So many of the life lessons taught by my parents were given at the dining table. To say ‘please’ and ‘thank you’. To start from the outside of your cutlery and work your way in. That I really shouldn’t eat so fast. That no one liked my first boyfriend. That I would be given £x a month at university and that was to be spent on y and z accordingly. And so it went on.
All the best conversations happened round a dining table in our family. Growing up, we ate what was put on our plates and we were grateful for it. We never had ‘kids choices’ – from restaurant menus or at home. I had my first sip of wine from the finest French crystal, on holiday, aged 5 and ¾. We became adventurous with flavour and were forever keen to try new things.
My Dad always, always took one for the team. My little sister was the fussy one. Aged 2 and a bit we took her on her first trip abroad. Brittany. Two weeks of saucisson, pain and Boursin, which unfortunately made her think that was all she wanted to eat in the world – ever. But my parents persisted. She could order her saucisson but she was also allowed to choose Dad’s main course. Little sis became increasingly accustomed to having more than just one mouthful and soon it was my Dad that started to look like a sausage…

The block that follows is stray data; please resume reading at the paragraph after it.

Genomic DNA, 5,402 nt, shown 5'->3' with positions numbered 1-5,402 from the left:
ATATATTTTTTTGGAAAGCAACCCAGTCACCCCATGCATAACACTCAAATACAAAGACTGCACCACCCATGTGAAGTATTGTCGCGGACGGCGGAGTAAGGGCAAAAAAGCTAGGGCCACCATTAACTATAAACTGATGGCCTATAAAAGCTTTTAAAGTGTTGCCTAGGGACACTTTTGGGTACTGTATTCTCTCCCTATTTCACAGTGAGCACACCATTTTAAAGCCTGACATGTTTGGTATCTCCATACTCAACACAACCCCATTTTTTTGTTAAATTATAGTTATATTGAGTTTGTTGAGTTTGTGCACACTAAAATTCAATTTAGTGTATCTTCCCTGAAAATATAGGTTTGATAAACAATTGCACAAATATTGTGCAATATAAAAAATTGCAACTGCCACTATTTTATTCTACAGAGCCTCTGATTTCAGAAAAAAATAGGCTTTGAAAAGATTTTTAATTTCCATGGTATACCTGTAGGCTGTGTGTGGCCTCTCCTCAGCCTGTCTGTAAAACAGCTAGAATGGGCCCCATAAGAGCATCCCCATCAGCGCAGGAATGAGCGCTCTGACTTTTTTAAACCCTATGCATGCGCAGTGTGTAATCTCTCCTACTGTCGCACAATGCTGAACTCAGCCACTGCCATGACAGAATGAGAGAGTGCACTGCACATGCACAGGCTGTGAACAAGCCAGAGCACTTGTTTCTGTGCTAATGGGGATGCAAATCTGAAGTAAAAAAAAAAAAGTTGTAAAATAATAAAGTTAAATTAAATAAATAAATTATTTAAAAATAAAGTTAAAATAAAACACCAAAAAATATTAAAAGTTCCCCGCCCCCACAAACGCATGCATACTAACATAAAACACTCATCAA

I’ve talked about Michael Pollan before and because I have so much time for this guy he’s about to crop up again. His little book ‘Food Rules’ lists out 64 tremendous points.
These are two of my favourites:
58. Do all your eating at a table
59. Try not to eat alone
There’s rarely a meal I don’t eat at the table. Kitchen tables are my favourite. They’re more relaxed, closer to the action – and the wine! When I’m up and about at the crack of dawn my husband’s not always overly keen to join me for scrambled eggs so I’d be lying if I said I’ve always got company. But I enjoy my food most when it’s served with conversation. When I learn something. You’d be amazed at what mealtimes can teach you about yourself – and others.
Do you eat all your meals at a table?